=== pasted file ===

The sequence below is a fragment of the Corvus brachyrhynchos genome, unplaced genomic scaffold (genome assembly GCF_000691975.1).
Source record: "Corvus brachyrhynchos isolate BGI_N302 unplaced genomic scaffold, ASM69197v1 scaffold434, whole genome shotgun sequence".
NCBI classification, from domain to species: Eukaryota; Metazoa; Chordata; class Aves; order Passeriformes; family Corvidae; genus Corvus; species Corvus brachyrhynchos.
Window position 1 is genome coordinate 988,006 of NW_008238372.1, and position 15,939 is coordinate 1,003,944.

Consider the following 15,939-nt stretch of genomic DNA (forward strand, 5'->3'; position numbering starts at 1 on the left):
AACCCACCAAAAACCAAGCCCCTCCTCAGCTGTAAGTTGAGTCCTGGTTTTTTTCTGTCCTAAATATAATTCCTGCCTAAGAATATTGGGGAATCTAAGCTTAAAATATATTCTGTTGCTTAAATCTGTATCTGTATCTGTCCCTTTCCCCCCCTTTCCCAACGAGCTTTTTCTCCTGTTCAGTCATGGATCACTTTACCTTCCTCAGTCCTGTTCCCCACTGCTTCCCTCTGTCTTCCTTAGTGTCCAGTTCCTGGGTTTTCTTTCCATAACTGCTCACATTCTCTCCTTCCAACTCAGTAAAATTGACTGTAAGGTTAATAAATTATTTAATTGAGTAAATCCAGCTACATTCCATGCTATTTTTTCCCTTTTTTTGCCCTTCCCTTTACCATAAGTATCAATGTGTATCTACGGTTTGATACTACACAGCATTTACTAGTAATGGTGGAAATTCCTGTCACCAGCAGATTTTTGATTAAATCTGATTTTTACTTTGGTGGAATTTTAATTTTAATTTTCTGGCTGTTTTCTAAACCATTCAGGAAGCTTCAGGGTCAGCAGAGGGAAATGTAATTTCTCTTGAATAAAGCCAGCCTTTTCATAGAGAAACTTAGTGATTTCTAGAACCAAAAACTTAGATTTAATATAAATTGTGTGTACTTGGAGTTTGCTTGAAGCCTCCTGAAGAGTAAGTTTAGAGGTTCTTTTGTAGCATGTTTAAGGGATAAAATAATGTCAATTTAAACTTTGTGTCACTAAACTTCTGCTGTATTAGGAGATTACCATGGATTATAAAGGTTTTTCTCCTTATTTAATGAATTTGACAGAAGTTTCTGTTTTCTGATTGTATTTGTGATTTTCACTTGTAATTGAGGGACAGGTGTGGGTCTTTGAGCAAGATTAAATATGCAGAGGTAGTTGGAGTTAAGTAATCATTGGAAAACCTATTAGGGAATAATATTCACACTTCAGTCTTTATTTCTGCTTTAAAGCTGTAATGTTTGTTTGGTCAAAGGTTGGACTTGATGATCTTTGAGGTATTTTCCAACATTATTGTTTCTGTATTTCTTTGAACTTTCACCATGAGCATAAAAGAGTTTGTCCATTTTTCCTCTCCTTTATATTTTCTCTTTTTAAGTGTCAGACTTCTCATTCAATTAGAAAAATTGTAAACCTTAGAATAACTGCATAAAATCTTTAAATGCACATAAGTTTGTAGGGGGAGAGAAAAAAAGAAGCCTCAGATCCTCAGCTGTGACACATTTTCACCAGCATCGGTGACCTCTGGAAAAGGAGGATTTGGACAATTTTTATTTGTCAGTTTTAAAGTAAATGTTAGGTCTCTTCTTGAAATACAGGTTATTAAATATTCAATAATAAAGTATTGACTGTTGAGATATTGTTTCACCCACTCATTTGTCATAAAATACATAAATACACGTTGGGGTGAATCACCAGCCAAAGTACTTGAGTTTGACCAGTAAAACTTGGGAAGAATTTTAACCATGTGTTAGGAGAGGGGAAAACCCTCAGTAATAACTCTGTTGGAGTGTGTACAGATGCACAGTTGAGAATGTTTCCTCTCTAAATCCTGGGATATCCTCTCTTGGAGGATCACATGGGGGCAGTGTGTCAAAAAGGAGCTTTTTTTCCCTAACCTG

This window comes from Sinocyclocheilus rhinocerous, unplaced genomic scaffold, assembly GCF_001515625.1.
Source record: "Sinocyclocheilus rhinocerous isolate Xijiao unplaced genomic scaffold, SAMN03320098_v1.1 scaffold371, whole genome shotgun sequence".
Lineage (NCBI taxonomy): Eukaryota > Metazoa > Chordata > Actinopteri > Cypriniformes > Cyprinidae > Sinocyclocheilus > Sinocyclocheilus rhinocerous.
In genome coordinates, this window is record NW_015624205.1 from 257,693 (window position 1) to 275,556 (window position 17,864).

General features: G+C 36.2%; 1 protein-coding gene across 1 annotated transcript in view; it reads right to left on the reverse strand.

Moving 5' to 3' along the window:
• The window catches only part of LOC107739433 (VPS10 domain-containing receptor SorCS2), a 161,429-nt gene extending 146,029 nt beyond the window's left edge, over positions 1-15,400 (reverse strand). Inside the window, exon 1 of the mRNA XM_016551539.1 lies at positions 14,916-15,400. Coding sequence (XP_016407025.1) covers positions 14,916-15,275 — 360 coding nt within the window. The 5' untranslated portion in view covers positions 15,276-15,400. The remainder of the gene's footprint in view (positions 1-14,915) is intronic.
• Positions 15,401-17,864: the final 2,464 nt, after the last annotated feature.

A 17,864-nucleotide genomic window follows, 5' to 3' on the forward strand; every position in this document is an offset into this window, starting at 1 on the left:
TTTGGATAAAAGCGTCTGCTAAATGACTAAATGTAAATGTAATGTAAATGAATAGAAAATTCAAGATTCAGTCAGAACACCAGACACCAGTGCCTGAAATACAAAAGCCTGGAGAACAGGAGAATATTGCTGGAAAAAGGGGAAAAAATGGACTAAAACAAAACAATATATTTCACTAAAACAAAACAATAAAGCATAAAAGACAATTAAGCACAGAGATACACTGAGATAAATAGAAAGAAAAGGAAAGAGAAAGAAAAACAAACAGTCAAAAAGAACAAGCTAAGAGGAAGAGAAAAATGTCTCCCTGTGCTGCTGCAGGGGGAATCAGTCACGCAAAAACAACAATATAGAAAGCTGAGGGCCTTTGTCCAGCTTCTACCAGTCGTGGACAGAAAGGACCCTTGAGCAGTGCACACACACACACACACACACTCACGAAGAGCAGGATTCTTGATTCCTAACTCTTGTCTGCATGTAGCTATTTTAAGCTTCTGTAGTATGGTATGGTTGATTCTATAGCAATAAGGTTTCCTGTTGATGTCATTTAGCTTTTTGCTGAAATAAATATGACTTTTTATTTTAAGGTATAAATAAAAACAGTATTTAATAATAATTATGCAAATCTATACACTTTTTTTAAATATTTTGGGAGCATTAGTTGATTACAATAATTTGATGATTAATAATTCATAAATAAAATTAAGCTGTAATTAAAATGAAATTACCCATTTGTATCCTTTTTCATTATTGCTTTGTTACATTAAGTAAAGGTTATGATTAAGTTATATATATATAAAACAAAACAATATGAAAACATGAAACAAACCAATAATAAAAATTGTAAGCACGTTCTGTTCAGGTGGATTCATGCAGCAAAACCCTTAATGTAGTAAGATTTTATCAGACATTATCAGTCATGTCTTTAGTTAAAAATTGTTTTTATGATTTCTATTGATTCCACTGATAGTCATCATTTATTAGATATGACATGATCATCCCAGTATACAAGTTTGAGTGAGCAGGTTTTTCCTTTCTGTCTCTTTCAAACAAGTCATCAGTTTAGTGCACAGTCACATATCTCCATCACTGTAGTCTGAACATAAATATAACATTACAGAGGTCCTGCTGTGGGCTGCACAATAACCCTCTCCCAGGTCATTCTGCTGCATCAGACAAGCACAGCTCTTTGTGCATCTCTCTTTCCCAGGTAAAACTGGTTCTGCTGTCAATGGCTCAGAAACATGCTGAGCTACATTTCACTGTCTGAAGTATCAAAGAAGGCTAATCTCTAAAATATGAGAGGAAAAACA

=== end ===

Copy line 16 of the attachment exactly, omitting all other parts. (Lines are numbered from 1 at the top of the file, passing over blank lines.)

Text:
TTTGGATAAAAGCGTCTGCTAAATGACTAAATGTAAATGTAATGTAAATGAATAGAAAATTCAAGATTCAGTCAGAACACCAGACACCAGTGCCTGAAATACAAAAGCCTGGAGAACAGGAGAATATTGCTGGAAAAAGGGGAAAAAATGGACTAAAACAAAACAATATATTTCACTAAAACAAAACAATAAAGCATAAAAGACAATTAAGCACAGAGATACACTGAGATAAATAGAAAGAAAAGGAAAGAGAAAGAAAAACAAACAGTCAAAAAGAACAAGCTAAGAGGAAGAGAAAAATGTCTCCCTGTGCTGCTGCAGGGGGAATCAGTCACGCAAAAACAACAATATAGAAAGCTGAGGGCCTTTGTCCAGCTTCTACCAGTCGTGGACAGAAAGGACCCTTGAGCAGTGCACACACACACACACACACACTCACGAAGAGCAGGATTCTTGATTCCTAACTCTTGTCTGCATGTAGCTATTTTAAGCTTCTGTAGTATGGTATGGTTGATTCTATAGCAATAAGGTTTCCTGTTGATGTCATTTAGCTTTTTGCTGAAATAAATATGACTTTTTATTTTAAGGTATAAATAAAAACAGTATTTAATAATAATTATGCAAATCTATACACTTTTTTTAAATATTTTGGGAGCATTAGTTGATTACAATAATTTGATGATTAATAATTCATAAATAAAATTAAGCTGTAATTAAAATGAAATTACCCATTTGTATCCTTTTTCATTATTGCTTTGTTACATTAAGTAAAGGTTATGATTAAGTTATATATATATAAAACAAAACAATATGAAAACATGAAACAAACCAATAATAAAAATTGTAAGCACGTTCTGTTCAGGTGGATTCATGCAGCAAAACCCTTAATGTAGTAAGATTTTATCAGACATTATCAGTCATGTCTTTAGTTAAAAATTGTTTTTATGATTTCTATTGATTCCACTGATAGTCATCATTTATTAGATATGACATGATCATCCCAGTATACAAGTTTGAGTGAGCAGGTTTTTCCTTTCTGTCTCTTTCAAACAAGTCATCAGTTTAGTGCACAGTCACATATCTCCATCACTGTAGTCTGAACATAAATATAACATTACAGAGGTCCTGCTGTGGGCTGCACAATAACCCTCTCCCAGGTCATTCTGCTGCATCAGACAAGCACAGCTCTTTGTGCATCTCTCTTTCCCAGGTAAAACTGGTTCTGCTGTCAATGGCTCAGAAACATGCTGAGCTACATTTCACTGTCTGAAGTATCAAAGAAGGCTAATCTCTAAAATATGAGAGGAAAAACA